Historically found in the Great Plains or prairies of the mid-western United States, the eastern coyote (Canis latrans) is becoming more and more common across West Virginia. Over the past 100 years, the coyote has expanded its range across the United States and most of North America.
Records for the coyote in the mid-Atlantic states date back only 50 years, with the first record of a coyote in West Virginia appearing in the 1970s. This remarkably rapid expansion has been due in part to the near extinction of larger predators, such as the mountain lion and timber wolf, and also to the population growth of white-tailed deer. Humans have also aided in the coyotes’ expansion by moving and releasing coyotes for sport hunting. Coyotes are very adaptable in what they eat and where they live; therefore, they have been able to easily expand into forested, agricultural, suburban and urban environments.
The coyote is a habitat generalist and omnivore, eating a variety of food items, such as small rodents, rabbits, insects, plant material, fruits, berries and carrion. Coyotes will feed on white-tailed deer and livestock. While the coyote is a predator and predation is an important component of a healthy ecosystem, conflicts arise when coyotes feed on livestock, such as sheep, goats and cattle.
Since coyotes have thrived among West Virginia wildlife, livestock producers must
maintain coyote management practices throughout the year. Much of the coyote’s
livestock depredation occurs from late spring through September when coyotes are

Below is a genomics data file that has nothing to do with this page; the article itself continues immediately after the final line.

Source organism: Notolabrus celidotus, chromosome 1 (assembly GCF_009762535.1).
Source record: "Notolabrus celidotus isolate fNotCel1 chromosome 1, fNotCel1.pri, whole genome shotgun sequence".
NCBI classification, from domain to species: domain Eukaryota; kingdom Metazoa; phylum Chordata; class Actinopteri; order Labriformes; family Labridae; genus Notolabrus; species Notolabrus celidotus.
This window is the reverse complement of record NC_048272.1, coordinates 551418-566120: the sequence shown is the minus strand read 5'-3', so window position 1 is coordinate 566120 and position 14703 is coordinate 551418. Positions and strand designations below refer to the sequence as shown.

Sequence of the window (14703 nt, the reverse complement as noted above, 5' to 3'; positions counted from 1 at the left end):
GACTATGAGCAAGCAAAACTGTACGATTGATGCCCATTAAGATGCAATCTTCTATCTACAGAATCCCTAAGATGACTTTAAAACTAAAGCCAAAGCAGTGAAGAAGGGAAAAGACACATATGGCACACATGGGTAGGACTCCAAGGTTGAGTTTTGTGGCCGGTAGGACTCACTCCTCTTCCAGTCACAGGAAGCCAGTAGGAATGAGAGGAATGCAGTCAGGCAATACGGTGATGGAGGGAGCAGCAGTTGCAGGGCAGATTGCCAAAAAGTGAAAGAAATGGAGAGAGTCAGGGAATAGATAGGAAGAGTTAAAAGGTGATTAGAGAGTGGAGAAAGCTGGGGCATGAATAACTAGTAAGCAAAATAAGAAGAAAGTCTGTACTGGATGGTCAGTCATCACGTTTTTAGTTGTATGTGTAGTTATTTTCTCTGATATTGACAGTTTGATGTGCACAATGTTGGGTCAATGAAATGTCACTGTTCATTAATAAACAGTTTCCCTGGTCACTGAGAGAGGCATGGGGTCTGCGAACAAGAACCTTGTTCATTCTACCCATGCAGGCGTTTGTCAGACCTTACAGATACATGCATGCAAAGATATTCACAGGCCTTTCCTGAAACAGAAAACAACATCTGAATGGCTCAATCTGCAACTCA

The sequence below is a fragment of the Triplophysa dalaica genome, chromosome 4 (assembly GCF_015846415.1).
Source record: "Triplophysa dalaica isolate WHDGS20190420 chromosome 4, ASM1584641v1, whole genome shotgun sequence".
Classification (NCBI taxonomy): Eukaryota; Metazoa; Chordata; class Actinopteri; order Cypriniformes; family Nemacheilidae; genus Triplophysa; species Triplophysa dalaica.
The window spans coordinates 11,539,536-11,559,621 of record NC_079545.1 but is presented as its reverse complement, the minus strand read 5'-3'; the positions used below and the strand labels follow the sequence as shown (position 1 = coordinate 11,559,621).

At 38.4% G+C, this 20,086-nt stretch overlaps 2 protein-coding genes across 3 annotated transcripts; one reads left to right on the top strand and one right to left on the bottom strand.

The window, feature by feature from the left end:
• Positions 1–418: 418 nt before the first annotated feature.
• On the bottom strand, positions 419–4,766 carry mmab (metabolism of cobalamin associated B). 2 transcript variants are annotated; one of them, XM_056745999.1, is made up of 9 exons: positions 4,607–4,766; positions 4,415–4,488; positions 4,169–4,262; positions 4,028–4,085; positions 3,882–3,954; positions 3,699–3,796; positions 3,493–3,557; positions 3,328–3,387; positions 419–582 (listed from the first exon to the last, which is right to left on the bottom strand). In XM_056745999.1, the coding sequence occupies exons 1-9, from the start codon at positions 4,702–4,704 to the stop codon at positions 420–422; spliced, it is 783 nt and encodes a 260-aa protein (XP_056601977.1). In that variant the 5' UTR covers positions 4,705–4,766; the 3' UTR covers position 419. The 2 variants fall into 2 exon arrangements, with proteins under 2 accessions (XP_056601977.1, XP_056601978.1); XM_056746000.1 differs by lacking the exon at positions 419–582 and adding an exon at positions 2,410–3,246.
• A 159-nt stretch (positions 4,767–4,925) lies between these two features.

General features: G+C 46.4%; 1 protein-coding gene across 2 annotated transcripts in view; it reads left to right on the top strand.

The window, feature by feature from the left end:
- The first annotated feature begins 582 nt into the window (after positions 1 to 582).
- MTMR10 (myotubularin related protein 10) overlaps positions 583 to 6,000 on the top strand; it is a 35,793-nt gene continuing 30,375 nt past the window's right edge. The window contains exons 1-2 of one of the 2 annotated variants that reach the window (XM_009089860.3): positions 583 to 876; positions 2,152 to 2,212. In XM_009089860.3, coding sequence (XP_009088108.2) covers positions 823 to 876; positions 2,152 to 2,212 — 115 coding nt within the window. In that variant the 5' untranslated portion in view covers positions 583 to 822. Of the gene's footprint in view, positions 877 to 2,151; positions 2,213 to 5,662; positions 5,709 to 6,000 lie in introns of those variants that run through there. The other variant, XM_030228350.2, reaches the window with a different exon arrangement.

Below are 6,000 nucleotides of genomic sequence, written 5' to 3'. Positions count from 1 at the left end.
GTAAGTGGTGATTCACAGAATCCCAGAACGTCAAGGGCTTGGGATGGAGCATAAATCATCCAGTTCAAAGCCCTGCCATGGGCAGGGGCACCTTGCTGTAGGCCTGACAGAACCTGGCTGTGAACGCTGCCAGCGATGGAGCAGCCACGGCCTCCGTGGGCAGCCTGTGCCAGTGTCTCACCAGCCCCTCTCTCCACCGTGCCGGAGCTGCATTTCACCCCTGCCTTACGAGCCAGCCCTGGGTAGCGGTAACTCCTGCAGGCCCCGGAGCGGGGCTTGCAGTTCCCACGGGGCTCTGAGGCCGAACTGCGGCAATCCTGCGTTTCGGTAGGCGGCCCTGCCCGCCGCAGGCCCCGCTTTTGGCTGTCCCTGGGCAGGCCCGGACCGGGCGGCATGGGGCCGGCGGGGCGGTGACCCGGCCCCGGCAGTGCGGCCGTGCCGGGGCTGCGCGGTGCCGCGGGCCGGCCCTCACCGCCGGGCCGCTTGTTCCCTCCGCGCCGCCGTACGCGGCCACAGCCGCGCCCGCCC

raising pups. By changing the season of lambing or calving, many producers have
been able to reduce loss to coyotes. Changing the location of lambing or calving
by bringing animals out of remote pastures and into barns or paddocks may also
be effective. Lights above corrals or pens have also been used to reduce loss.
Coyotes can cross through, over or under conventional livestock fencing. Constructing electric fences or modifying existing fencing with charged wires will exclude coyotes from pastures or barn lots. Producers may also consider livestock guard animals to repel coyotes. It may also help to implement a lethal control program to reduce livestock loss.
West Virginia has an annual regulated trapping season where coyotes can be harvested,
along with a continuous open hunting season on coyotes. Coyotes can even be hunted
at night with artificial light or night vision technology during certain times
of year. Check the current West Virginia Division of Natural Resources Hunting and Trapping Regulations for up-to-date information.
Since no single method is effective in every situation, successful coyote management must involve an integrated approach that includes a variety of methods combining good husbandry practices with effective management techniques. U.S. Department of Agriculture’s Animal and Plant Health Inspection Service leads the livestock protection program in West Virginia and can provide technical or operational assistance to landowners.
For more information regarding coyotes, please contact WVU Extension Specialist Sheldon Owen or USDA/APHIS Wildlife Services (1-866-4USDAWS or 304-363-1785).